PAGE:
Sunday, February 18, 2024

Sights of the Season


It snowed! But that did not keep the witch hazel from blooming. Click to enlarge.

Then it snowed again.

The daffodils carried on, pushing toward spring.

Crocuses are built to withstand it.

Holly actually looks prettier with a shawl of snow and ice.

The snow was beautiful. It's practically all gone.

Yesterday these snowdrops were under a few inches of snow.

Sunday, February 11, 2024

Garter Snake Sighting

I saw this garter snake in my yard today. It's the first snake of the 2024 for me. It was in danger of getting stepped on where it was, so I gave it a ride in my hand.

To a less-traveled spot with leaves to blend into and slide under. Click to enlarge.           Cute face!

Sunday, February 4, 2024

The Midpoint of Winter


We just passed the midpoint of winter, February 1, which is halfway between the winter solstice and the spring equinox. Yay! If we were ancient Celts we would have just celebrated the holiday of Imbolc.

And if we were celebrating Imbolc, we might have checked around to see if any snakes had come out of their burrows to predict the duration of winter weather in accordance with the legend. 

Wait -- we still do that on Groundhog Day, but with groundhogs instead of snakes, right? Turns out that they are equally good at meteorological prognostication. The 2024 groundhog did not see it's shadow. That foretells a smooth path to an early spring. The National Weather Service is predicting the same thing. Let the gardening begin! 

Also, February 2 was Candlemas Day for Christians. The holiday occurs 40 days after Christmas and according to some marks the end of the Christmas season. One of the nice things about Candlemas is that there is a high probability of being able to eat pancakes or tamales.

These winter-blooming snowdrop flowers are also known as Candlemas flowers. They are winter-hardy early bloomers that will push up through snow and frozen ground to appear in time for Candlemas. Mine are always on time. Click to enlarge.

Also note that there are crocuses blooming in my yard right now. Local sunset will be at 5:23 today and 5:24 tomorrow.

So, even though it may have seemed like an uneventful week, it was not.

Sunday, January 28, 2024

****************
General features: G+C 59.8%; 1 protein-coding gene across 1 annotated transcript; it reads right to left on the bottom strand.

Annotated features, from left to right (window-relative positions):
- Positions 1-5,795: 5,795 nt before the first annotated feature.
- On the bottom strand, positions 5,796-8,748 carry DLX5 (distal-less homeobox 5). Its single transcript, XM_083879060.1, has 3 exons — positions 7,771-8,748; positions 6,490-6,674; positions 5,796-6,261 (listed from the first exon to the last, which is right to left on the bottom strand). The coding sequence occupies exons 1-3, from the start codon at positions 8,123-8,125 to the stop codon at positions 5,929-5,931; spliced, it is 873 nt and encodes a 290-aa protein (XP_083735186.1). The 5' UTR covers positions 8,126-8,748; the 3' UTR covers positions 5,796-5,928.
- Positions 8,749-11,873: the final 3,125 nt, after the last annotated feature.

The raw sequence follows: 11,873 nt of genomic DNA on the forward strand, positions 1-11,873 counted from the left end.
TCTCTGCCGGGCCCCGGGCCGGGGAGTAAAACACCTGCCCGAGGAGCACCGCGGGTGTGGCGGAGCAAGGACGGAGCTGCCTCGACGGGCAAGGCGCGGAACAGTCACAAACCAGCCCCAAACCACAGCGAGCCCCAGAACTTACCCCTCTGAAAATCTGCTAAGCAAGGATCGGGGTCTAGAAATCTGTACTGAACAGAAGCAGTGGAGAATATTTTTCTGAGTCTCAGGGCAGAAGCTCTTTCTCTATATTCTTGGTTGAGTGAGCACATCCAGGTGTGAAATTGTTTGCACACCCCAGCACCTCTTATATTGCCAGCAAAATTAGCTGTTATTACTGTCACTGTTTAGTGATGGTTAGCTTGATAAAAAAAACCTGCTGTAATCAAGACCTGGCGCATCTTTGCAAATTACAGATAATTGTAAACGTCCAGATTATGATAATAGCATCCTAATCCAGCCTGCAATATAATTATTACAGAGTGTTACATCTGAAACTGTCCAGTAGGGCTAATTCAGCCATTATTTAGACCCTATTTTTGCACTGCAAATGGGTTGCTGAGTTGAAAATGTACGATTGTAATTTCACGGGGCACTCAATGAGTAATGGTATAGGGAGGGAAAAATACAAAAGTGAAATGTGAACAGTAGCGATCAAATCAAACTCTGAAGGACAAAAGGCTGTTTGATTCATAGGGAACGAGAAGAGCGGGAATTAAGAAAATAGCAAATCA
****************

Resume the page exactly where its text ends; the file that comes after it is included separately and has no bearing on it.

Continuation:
First Crocus Flowers!


I found crocuses in my yard yesterday. A beautiful sight! Click to enlarge.

To celebrate, the poem Hocus Pocus by Lilja Rogers: 

 "First, a howling blizzard woke us,

Then the rain came down to soak us,

And now before the eye can focus –

A second cluster! Beginning the days-to-spring countdown now at 51.


Sunday, January 21, 2024

Snow at Last!


A big snow storm happened here in South Jersey this week for the first time in a couple of years. Yay! Click to enlarge.

My street has become a path through the winter kingdom.

The trees have been sugared.

Jack Frost touched all of our lights!

Sunday, January 14, 2024

Snowdrops are Blooming


Snowdrops are blooming in my neighborhood again. They are, as usual, the first flowers of the year. Click to enlarge.

It's not easy for a flower to bloom here in January. Snowdrops have strong leaf tips that let them push up through frozen soil and snow. They produce proteins that act like biological antifreeze to keep their sap from freezing.

They usually reproduce asexually from bulbs dividing underground. Too cold for bees? No problem. Although later in snowdrop season I usually do see insects around them.

Snowdrops are also called Candlemas bells for blooming around the time of the Christian feast of Candlemas on February 2nd. This year, again, they are on schedule. We are sure to have more cold weather. But if the snowdrops are here -- can spring be far away?

Sunday, January 7, 2024

Creature of the Year Award 2023


Congratulations to the winner of the 2023 Urban Wildlife Guide Creature of the Year Award, the common buckeye butterfly! This false-eye-flashing beauty was featured in October's "Buckeye Butterflies" blog. Click on this sentence to revisit that blog. Take a bow, tricky butterfly! Click on the photo to enlarge.

In the event that buckeye butterfly is unable to fulfill the duties of creature-of-the-year, the first runner up, juicy delicious New Jersey peaches, will step in. This is the first time in the history of the contest that a fruit has been chosen (or should we say picked?). Click here to visit the peach blog.

In closing, we wish to honor the 2023 passing of Chase T. Cat. She was among the best of tabbies. We miss her.